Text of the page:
Think, for instance, about the difference between the role of Hamlet and the many actors who have played Hamlet—Sir Laurence Olivier, Benedict Cumberbatch, and so forth. The fact that Benedict Cumberbatch played Hamlet does not make Hamlet a contemporary Englishman, nor does it make Benedict Cumberbatch a fictional character. It means that the role of Hamlet survives different particular players; it’s constituted by a story, by a fiction, by the conventions of the theater, by being played by many people.
That’s how we are. We are constituted by the social practices in which we engage, by the families in which we’re raised, and by the cultures in which we live. Just as Hamlet changes from Sir Laurence Olivier to Benedict Cumberbatch, we constantly change as we get older, as we learn, and as we engage in social interaction with others.
This is really cool, because it means that we’re not imprisoned as static, permanent selves that stand behind the world; we are beings in constant, open engagement with others. This facilitates a kind of spontaneity and better ethical engagement.
3. The no-self view has advantages for presence and spontaneity.
One of the dangerous things about the self illusion is that it leads us to thematize our experience in terms of subject-object duality. We think of ourselves as pure subjects and everything else as objects, and that really distorts life because it takes the entire world as existing as our object, and us as outside of the world. It forgets that we are actually part of the world; it forgets that when I perceive the world, I only do so through the world entering me through my sensory apparatus, through my cognition, and through my experience. In fact, I’m always part of the world, non-dually related to it, even though I’m constantly maybe superimposing a duality.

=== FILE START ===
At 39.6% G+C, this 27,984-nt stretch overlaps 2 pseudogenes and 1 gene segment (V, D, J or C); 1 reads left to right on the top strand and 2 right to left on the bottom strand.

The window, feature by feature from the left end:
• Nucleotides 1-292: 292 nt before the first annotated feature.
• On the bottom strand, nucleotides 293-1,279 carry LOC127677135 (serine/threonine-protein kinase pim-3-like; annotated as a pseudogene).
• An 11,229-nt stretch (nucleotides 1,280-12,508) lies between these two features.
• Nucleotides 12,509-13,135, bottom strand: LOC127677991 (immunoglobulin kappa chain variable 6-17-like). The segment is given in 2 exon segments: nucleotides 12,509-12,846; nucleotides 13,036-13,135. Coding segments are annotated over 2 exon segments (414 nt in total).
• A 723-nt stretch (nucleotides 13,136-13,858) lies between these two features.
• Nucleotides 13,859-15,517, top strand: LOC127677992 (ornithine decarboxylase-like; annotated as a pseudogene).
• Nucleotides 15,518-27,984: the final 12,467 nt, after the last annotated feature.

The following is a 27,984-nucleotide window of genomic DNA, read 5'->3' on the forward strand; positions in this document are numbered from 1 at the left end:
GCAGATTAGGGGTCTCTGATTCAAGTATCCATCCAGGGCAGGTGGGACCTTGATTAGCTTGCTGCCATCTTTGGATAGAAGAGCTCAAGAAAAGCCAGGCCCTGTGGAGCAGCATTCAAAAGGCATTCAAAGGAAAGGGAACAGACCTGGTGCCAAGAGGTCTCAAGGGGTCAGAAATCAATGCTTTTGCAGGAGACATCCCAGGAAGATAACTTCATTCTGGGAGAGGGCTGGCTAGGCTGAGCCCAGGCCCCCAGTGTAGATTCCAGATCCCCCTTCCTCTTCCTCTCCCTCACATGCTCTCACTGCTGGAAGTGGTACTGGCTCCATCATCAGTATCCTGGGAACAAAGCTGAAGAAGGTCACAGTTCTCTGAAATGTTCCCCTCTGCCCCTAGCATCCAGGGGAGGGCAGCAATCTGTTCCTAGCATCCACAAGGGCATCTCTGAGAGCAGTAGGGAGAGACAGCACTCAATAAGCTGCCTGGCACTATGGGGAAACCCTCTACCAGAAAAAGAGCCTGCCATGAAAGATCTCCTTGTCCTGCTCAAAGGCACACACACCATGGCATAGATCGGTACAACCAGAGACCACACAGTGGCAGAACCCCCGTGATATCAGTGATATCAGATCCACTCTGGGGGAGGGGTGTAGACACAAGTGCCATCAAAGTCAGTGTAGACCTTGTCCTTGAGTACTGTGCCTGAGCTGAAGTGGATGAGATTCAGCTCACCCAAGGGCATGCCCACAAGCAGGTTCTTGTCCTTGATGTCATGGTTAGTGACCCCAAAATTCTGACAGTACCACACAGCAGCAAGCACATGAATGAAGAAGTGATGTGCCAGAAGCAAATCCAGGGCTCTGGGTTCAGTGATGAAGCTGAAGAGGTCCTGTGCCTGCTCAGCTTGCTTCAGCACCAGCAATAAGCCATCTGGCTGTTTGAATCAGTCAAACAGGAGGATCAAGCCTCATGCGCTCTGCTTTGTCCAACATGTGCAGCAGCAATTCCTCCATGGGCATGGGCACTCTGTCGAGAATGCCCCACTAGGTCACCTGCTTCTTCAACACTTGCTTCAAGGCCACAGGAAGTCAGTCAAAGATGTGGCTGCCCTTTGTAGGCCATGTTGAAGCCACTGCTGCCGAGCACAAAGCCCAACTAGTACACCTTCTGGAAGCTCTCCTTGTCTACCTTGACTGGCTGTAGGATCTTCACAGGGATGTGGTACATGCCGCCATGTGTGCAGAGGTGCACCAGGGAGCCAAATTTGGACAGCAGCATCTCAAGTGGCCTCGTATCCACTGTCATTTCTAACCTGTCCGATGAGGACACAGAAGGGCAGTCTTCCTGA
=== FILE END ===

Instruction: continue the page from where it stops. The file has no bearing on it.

“To become really expert people, to lead virtuoso lives, we need to shed the self and recognize ourselves as persons—beings in constant, open, dynamic interaction with others and with our environment.”
The interesting point is that we don’t always superimpose subject-object duality, or thematize ourselves as transcendent subjects; there are times when we forget ourselves completely. Psychologists call these “flow states,” states when we simply forget ourselves in seamless, effortless engagement with the world. We find this in really expert performance—in great athletic performance, in musical performance, in dance, even when we’re engaged in a really great conversation with a friend, or observing objects of art, or lost in the contemplation of nature. We don’t really notice ourselves, and don’t thematize that duality.
Flow is a sign of expertise—it shows us that we’re able to do something spontaneously and without effort. When we’re in flow, we perform at our best and we’re happier, and it distinguishes a beginner or amateur from expert performance.
There’s a neat way to see this. If you think about the reasons for attending to ourselves and thematizing our experience in subject-object duality, that often works best when we’re acquiring a skill. If you’re teaching somebody to play a musical instrument or play a sport, you ask them to direct their attention to their bodies, to what they’re doing, and to their interaction with what’s around them. You stimulate subject-object duality, and that helps people get better.
But it turns out that if you ask experts to attend to themselves, to attend to their bodies, to pay attention to what they’re doing, that degrades their performance. That teaches us that subject-object duality is useful for learning, but we want to shed it when we get to expertise. That’s why I think that because the self underlies this idea of subject-object duality, in order to become really expert people, to lead virtuoso lives, we need to shed the self and recognize ourselves as persons—beings in constant, open, dynamic interaction with others and with our environment.